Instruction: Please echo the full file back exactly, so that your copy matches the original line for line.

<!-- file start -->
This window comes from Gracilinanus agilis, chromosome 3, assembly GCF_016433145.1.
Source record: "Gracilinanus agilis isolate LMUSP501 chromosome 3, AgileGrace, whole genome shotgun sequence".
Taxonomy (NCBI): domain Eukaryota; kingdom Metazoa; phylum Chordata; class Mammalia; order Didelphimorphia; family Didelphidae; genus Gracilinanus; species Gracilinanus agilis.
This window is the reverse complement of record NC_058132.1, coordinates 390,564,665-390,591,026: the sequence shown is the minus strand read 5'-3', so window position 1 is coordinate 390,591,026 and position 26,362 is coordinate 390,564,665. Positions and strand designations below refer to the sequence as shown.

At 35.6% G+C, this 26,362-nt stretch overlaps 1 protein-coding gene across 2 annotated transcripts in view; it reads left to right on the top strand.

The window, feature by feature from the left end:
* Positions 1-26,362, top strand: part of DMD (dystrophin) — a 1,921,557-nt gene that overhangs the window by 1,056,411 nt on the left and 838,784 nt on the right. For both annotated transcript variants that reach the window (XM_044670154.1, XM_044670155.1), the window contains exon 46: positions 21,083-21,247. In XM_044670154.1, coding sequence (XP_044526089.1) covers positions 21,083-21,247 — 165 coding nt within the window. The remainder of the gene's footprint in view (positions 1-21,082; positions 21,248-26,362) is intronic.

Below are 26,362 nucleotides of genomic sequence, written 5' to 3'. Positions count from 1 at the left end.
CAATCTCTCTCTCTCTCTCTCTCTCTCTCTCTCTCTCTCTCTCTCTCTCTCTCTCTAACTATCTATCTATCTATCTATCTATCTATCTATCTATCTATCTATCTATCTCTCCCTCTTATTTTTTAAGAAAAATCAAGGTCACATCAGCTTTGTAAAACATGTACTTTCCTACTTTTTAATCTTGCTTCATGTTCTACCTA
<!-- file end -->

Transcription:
This window comes from Gracilinanus agilis, chromosome 3, assembly GCF_016433145.1.
Source record: "Gracilinanus agilis isolate LMUSP501 chromosome 3, AgileGrace, whole genome shotgun sequence".
Taxonomy (NCBI): domain Eukaryota; kingdom Metazoa; phylum Chordata; class Mammalia; order Didelphimorphia; family Didelphidae; genus Gracilinanus; species Gracilinanus agilis.
This window is the reverse complement of record NC_058132.1, coordinates 390,564,665-390,591,026: the sequence shown is the minus strand read 5'-3', so window position 1 is coordinate 390,591,026 and position 26,362 is coordinate 390,564,665. Positions and strand designations below refer to the sequence as shown.

At 35.6% G+C, this 26,362-nt stretch overlaps 1 protein-coding gene across 2 annotated transcripts in view; it reads left to right on the top strand.

The window, feature by feature from the left end:
* Positions 1-26,362, top strand: part of DMD (dystrophin) — a 1,921,557-nt gene that overhangs the window by 1,056,411 nt on the left and 838,784 nt on the right. For both annotated transcript variants that reach the window (XM_044670154.1, XM_044670155.1), the window contains exon 46: positions 21,083-21,247. In XM_044670154.1, coding sequence (XP_044526089.1) covers positions 21,083-21,247 — 165 coding nt within the window. The remainder of the gene's footprint in view (positions 1-21,082; positions 21,248-26,362) is intronic.

Below are 26,362 nucleotides of genomic sequence, written 5' to 3'. Positions count from 1 at the left end.
CAATCTCTCTCTCTCTCTCTCTCTCTCTCTCTCTCTCTCTCTCTCTCTCTCTCTCTAACTATCTATCTATCTATCTATCTATCTATCTATCTATCTATCTATCTATCTCTCCCTCTTATTTTTTAAGAAAAATCAAGGTCACATCAGCTTTGTAAAACATGTACTTTCCTACTTTTTAATCTTGCTTCATGTTCTACCTA